It doesn’t seem possible but on this day in 1987, Lee Marvin passed away at the premature age of 63. I’m often asked if I ever met him but since I began the project in 1994  I missed out on that possibility by a number of years. Writing about the end of life and his final days proved quite a challenge, as one would imagine. Luckily, I was able to speak with seveal people close to the actor at the end of his life, incldudng son Christopher, good friend Ralh O’Hara and Marvin’s Monte Walsh co-star, Mitch Ryan who visited Marvin in the hopsital the day he died. The end result was a different, detailed, and largely overlooked version of his passing then what was reported in the media at the time. Lee Marvin Point Blank’s firsthand account of the actor’s death differs from say, the article below, published in the now defunct L.A. Herald-Examiner in both major and minor ways…




Readers of Lee Marvin: Point Blank may have noticed some minor discrepancies in the above obituary, such as the fact that Marvin never had to pay any nominal fee to Michele Triola or that his sciatic nerve was not severed from the wound he sustained on Saipan. These are of course minor comapred to the write-up done in People Magazine a week or two later. Once again, readers will not the differences….



The tabloid-style periodical meant well but it is not known for its accuracy.

Perhaps the best way to remember the actor at the time of his passing was what he said of himself. Marvin became good friends with Dr. Harry Willner when the actor gave his Emmy-nominated performance in People Need People, based on Willner’s pioneering research with group therapy on injured veterans. Willner invited Marvin to his symposium of experts on the existence of evil. The actor was flattered and did give a brief statement at the event. As Willner writes in the intro to his book on the subject, Facing Evil, Marvin was scheduled to return, but alas, his passing made that impossible. Below is the dedication to Facing Evil…..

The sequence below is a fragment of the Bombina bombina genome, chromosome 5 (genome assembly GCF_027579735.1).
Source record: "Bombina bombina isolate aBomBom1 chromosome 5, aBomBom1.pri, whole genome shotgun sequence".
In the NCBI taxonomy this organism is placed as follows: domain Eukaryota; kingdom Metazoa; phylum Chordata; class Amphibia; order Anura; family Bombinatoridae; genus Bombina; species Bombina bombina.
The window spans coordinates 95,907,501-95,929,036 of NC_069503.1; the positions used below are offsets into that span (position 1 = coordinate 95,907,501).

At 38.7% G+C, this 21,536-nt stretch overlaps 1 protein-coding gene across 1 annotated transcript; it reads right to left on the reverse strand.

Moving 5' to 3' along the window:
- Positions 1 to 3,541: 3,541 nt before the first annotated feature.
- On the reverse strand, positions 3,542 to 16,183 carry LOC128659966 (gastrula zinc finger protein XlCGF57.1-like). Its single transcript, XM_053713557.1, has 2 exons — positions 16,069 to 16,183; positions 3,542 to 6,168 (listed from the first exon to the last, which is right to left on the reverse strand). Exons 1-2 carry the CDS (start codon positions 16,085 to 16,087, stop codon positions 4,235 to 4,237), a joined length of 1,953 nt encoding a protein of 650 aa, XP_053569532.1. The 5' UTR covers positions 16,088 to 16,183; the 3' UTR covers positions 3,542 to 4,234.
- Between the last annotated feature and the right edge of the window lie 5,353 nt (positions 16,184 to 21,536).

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Researching and writing Lee Marvin Point Blank yielded unlimited surprises, not the least of which was the fact that the man rarely fell into a particular stereotype or cliche of what I thought a person of his character would say or do. Case in point: Below are 2 images of Lee on skates from the glossy tabloid People Magazine that was published not long after the palimony suit…..
NY SKATEThe accompanying text for the above July, 1980 image read: “In Manhattan on business, Lee Marvin attended a private party at the Roxy Roller Disco and was so taken by the craze that he stayed on wheels for almost four hours. By the time he left, Marvin had made up his mind that a rollerskating party was just the thing to enliven the premiere of his new World War II movie, The Big Red One. What Lee enjoyed most, perhaps, was the sensation of being taken for a ride without benefit of Marvin Mitchelson.”

A few months later, in October of the same year, People ran a full profile of Marvin with this image:
AZ SKATEThe capton read: “Always physical, veteran actor Lee Marvin adapts to the latest craze with the same laconic ease he shows in his current World War II epic, The Big Red One.”

Just goes to show, one can never assume.

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